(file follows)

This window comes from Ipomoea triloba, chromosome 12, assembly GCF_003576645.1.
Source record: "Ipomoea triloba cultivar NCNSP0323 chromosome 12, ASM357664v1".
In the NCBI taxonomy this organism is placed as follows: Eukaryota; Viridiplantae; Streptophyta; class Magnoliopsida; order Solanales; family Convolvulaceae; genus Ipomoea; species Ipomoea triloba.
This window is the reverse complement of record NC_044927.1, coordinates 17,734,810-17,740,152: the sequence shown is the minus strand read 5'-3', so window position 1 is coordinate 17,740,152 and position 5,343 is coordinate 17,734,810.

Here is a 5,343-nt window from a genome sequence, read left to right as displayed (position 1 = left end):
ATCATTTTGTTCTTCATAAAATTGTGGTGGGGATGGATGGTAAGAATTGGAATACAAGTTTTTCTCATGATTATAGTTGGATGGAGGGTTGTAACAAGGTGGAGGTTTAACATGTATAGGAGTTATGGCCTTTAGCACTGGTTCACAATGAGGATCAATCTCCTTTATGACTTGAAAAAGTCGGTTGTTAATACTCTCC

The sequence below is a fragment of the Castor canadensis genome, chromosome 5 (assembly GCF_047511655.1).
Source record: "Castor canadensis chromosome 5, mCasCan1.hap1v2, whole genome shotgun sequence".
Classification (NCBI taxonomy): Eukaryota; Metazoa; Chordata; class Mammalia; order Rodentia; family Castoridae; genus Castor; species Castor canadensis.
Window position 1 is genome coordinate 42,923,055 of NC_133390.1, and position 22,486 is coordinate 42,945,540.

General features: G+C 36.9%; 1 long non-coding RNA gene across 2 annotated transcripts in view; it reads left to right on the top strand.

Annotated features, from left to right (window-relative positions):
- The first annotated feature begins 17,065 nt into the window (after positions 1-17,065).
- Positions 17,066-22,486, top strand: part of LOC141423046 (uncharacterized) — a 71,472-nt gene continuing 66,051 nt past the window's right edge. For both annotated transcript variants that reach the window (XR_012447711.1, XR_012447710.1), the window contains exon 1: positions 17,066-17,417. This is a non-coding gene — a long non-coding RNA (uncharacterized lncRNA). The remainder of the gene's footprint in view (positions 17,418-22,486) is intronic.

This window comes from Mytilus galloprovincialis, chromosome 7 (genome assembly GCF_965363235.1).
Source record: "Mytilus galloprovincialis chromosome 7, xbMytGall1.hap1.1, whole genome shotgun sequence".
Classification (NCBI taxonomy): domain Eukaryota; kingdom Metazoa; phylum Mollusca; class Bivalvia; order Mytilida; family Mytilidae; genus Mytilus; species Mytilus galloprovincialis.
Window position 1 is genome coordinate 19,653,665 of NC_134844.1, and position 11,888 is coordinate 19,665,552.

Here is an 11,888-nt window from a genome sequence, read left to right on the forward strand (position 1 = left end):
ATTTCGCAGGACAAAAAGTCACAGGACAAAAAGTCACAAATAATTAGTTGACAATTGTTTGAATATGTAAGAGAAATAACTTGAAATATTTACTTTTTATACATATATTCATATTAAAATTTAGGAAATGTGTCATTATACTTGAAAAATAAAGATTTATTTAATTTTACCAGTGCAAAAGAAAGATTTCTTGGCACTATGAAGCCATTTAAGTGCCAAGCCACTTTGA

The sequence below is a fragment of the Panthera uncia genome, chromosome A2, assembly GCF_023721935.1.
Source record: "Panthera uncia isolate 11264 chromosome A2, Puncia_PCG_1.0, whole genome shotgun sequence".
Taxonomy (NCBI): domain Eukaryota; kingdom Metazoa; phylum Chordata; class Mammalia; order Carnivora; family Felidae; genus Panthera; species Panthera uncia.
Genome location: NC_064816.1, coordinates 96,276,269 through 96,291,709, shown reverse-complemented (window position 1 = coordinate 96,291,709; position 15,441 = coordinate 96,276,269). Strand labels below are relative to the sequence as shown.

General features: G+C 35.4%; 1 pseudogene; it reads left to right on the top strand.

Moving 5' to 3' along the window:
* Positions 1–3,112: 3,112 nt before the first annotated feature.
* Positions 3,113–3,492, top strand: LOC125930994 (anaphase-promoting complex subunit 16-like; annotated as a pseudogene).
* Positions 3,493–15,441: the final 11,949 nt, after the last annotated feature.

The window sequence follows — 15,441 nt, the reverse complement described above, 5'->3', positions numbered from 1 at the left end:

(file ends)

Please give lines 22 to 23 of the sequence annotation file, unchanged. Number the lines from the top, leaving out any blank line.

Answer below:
Source record: "Panthera uncia isolate 11264 chromosome A2, Puncia_PCG_1.0, whole genome shotgun sequence".
Taxonomy (NCBI): domain Eukaryota; kingdom Metazoa; phylum Chordata; class Mammalia; order Carnivora; family Felidae; genus Panthera; species Panthera uncia.